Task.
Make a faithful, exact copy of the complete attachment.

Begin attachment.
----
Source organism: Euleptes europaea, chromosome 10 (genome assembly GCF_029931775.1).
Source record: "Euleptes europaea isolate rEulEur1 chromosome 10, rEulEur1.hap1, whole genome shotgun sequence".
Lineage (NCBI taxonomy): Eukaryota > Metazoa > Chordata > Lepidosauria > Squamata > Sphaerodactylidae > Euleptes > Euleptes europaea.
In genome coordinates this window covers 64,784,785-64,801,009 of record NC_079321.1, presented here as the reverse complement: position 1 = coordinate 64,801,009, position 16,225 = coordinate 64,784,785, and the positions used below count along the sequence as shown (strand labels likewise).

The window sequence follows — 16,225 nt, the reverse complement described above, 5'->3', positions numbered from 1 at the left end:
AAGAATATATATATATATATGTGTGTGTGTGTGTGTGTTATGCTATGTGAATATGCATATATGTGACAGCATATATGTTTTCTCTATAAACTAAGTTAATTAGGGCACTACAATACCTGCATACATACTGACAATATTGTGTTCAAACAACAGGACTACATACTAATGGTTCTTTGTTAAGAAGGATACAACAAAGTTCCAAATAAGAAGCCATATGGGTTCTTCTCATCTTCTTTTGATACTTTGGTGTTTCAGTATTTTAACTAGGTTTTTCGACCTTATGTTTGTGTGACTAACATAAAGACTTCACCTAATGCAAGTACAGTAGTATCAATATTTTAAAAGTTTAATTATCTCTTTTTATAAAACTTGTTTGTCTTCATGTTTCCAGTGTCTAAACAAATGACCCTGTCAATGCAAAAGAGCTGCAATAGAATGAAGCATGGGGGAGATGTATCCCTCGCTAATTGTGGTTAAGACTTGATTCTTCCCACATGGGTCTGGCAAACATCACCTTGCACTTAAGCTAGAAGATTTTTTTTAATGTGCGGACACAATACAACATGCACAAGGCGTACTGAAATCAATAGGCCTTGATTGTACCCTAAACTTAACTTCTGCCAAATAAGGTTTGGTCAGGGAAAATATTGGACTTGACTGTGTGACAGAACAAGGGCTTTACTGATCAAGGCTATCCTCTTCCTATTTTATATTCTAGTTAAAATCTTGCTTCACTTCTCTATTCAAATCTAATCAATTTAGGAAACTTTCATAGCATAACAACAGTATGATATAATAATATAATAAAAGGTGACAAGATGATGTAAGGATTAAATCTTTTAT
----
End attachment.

Source organism: Euleptes europaea, chromosome 10 (genome assembly GCF_029931775.1).
Source record: "Euleptes europaea isolate rEulEur1 chromosome 10, rEulEur1.hap1, whole genome shotgun sequence".
Lineage (NCBI taxonomy): Eukaryota > Metazoa > Chordata > Lepidosauria > Squamata > Sphaerodactylidae > Euleptes > Euleptes europaea.
In genome coordinates this window covers 64,784,785-64,801,009 of record NC_079321.1, presented here as the reverse complement: position 1 = coordinate 64,801,009, position 16,225 = coordinate 64,784,785, and the positions used below count along the sequence as shown (strand labels likewise).

The window sequence follows — 16,225 nt, the reverse complement described above, 5'->3', positions numbered from 1 at the left end:
AAGAATATATATATATATATGTGTGTGTGTGTGTGTGTTATGCTATGTGAATATGCATATATGTGACAGCATATATGTTTTCTCTATAAACTAAGTTAATTAGGGCACTACAATACCTGCATACATACTGACAATATTGTGTTCAAACAACAGGACTACATACTAATGGTTCTTTGTTAAGAAGGATACAACAAAGTTCCAAATAAGAAGCCATATGGGTTCTTCTCATCTTCTTTTGATACTTTGGTGTTTCAGTATTTTAACTAGGTTTTTCGACCTTATGTTTGTGTGACTAACATAAAGACTTCACCTAATGCAAGTACAGTAGTATCAATATTTTAAAAGTTTAATTATCTCTTTTTATAAAACTTGTTTGTCTTCATGTTTCCAGTGTCTAAACAAATGACCCTGTCAATGCAAAAGAGCTGCAATAGAATGAAGCATGGGGGAGATGTATCCCTCGCTAATTGTGGTTAAGACTTGATTCTTCCCACATGGGTCTGGCAAACATCACCTTGCACTTAAGCTAGAAGATTTTTTTTAATGTGCGGACACAATACAACATGCACAAGGCGTACTGAAATCAATAGGCCTTGATTGTACCCTAAACTTAACTTCTGCCAAATAAGGTTTGGTCAGGGAAAATATTGGACTTGACTGTGTGACAGAACAAGGGCTTTACTGATCAAGGCTATCCTCTTCCTATTTTATATTCTAGTTAAAATCTTGCTTCACTTCTCTATTCAAATCTAATCAATTTAGGAAACTTTCATAGCATAACAACAGTATGATATAATAATATAATAAAAGGTGACAAGATGATGTAAGGATTAAATCTTTTAT